Summer is here at last.
The summer solstice – the exact moment when the sun is at its highest point in the sky each year – is at 5:44 p.m. EDT June 20. This marks the beginning of astronomical summer in the Northern Hemisphere.
In reality, in many parts of the country, it's felt like summer for at least three weeks, which is why meteorologists call summer the hottest three months of the year (June, July and August).
But the real heat is still to come: On average, there is a one-month lag between the solstice and peak summer temperatures, according to climatologist Brian Brettschneider. That's why July is almost always the hottest month of the year in most locations.
And it's likely to be a hot one: The Climate Prediction Center's latest forecast through August is for warmer-than-average temperatures for most of the U.S.
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During the solstice, at 5:54 p.m. Saturday, the sun will be directly above the Tropic of Cancer. That's the farthest north the sun moves in the sky, which is why the days close to the solstice have the most daylight of the year.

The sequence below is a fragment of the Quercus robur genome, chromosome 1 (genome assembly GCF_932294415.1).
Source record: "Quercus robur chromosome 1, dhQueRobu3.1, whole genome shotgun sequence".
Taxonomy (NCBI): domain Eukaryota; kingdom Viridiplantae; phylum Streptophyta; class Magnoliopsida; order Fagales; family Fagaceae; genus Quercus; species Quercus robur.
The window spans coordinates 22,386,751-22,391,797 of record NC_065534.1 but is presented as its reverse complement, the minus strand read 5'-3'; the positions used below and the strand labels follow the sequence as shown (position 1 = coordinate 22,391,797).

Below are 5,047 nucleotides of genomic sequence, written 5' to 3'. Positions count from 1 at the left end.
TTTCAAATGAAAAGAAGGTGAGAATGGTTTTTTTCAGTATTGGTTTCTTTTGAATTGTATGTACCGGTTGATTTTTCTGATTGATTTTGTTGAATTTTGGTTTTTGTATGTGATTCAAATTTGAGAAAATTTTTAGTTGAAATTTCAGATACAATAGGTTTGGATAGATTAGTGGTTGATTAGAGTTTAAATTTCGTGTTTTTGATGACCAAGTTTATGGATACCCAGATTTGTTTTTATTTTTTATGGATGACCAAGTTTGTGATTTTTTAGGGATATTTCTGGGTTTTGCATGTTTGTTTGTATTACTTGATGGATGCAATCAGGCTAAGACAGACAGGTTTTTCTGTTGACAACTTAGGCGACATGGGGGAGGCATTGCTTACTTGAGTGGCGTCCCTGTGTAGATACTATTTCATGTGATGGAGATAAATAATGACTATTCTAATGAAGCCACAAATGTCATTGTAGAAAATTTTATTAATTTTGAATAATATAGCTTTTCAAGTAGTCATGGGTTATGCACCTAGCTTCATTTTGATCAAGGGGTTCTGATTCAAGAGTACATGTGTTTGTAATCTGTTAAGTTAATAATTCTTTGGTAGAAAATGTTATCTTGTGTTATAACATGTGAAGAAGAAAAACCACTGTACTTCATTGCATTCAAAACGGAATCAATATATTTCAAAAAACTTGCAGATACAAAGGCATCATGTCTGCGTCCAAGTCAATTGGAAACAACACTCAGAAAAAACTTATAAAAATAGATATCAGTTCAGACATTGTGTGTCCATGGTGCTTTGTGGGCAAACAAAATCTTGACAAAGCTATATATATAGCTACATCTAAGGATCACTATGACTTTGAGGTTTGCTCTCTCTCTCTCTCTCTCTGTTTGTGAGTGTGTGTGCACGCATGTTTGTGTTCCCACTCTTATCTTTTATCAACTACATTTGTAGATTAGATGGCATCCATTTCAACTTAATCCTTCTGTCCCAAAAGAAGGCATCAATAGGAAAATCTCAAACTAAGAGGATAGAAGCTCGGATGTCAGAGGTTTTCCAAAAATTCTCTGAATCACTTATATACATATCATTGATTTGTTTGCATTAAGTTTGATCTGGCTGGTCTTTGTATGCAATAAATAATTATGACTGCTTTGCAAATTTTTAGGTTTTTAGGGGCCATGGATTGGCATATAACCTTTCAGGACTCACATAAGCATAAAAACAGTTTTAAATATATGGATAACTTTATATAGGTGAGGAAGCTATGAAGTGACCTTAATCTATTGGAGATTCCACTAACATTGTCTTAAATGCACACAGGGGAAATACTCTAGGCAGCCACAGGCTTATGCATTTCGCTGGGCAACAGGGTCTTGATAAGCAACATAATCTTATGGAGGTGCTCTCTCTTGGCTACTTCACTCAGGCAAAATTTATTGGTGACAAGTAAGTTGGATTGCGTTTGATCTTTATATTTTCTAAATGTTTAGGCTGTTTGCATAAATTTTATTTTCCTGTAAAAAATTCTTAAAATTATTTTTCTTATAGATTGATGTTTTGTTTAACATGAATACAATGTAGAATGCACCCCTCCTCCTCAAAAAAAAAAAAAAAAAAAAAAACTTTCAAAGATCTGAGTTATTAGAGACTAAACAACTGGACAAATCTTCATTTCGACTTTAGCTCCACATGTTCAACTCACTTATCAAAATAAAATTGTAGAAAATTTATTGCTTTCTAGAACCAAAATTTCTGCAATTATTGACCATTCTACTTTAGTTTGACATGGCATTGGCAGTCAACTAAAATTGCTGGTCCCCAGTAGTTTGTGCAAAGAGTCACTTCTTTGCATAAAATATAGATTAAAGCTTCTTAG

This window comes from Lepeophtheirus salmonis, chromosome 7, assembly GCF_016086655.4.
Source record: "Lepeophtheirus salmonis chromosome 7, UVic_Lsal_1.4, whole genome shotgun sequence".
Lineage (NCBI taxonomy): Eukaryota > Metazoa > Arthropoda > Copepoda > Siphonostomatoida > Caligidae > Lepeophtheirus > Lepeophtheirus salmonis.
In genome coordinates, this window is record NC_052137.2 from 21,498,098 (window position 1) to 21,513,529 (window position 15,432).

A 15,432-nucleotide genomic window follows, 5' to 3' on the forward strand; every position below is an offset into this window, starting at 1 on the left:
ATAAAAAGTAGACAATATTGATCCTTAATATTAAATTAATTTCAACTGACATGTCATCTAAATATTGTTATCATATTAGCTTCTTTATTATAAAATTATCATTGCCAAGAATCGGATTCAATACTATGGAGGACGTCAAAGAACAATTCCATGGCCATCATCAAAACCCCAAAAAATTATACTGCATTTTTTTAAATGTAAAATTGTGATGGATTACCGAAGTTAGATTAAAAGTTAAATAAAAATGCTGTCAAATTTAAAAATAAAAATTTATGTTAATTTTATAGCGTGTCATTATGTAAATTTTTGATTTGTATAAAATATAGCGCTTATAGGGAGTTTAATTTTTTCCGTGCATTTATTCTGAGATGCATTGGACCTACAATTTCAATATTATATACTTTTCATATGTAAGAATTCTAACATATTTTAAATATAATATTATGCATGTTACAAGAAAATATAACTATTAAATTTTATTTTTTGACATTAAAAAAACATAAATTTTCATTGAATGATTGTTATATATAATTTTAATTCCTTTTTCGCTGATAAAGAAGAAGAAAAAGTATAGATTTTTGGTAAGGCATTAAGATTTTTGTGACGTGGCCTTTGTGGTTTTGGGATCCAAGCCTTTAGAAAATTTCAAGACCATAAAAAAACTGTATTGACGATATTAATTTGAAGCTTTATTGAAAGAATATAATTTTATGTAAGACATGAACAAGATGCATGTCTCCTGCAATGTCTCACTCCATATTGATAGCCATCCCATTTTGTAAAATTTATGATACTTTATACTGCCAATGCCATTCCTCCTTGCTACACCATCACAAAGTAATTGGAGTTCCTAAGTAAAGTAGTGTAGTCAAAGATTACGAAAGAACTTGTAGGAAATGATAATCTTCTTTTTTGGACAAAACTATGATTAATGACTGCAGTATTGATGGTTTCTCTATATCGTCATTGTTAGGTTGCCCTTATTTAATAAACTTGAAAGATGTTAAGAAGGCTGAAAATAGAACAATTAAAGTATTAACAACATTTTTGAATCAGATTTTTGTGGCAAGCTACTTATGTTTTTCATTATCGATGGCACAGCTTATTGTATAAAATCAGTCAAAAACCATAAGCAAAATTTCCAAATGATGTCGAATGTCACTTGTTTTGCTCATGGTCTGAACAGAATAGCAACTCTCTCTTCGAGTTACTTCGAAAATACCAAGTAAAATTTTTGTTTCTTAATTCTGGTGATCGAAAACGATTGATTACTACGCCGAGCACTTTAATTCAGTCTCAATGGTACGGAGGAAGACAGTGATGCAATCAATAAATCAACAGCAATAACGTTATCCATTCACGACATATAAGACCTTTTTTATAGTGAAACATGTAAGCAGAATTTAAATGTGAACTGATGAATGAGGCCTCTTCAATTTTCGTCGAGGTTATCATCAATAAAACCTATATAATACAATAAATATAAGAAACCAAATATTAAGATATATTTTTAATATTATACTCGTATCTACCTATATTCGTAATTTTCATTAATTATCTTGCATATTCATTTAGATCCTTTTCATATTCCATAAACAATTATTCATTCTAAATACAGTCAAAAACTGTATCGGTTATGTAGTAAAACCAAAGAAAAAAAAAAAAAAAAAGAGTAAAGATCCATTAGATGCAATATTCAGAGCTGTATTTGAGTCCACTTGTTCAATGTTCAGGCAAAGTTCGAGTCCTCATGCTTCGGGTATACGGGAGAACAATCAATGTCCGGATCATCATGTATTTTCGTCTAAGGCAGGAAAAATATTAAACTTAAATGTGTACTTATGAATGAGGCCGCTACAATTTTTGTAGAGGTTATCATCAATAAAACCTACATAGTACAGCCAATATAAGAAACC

Some people call it "the longest day of the year," but to be precise, it's the day with the most daylight because every "day" has 24 hours.
The amount of daylight will be roughly consistent for a few more days before shrinking each day until the winter solstice in late December.
Many people around the world celebrate the summer solstice with music and festivities. In England, hundreds of people, including druids and pagans, usually travel to the ancient site of Stonehenge for the first day of summer.
However, this year, summer solstice celebrations at Stonehenge will not take place due to the coronavirus pandemic, CTV News reports. Instead, the sunrise and sunset that day will be livestreamed, said English Heritage, the organization that manages the site.
Solstice observations there have been going on annually for thousands of years.
And while Saturday is the summer solstice in the Northern Hemisphere, it's the winter solstice in the Southern Hemisphere, as folks down there are bundling up for winter.
The reason we have solstices, equinoxes and seasons is because the Earth is tilted on its axis, thanks to a random collision with another object untold billions of years ago.
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This article originally appeared on USA TODAY: First day of summer: Solstice, when we see most daylight, is June 20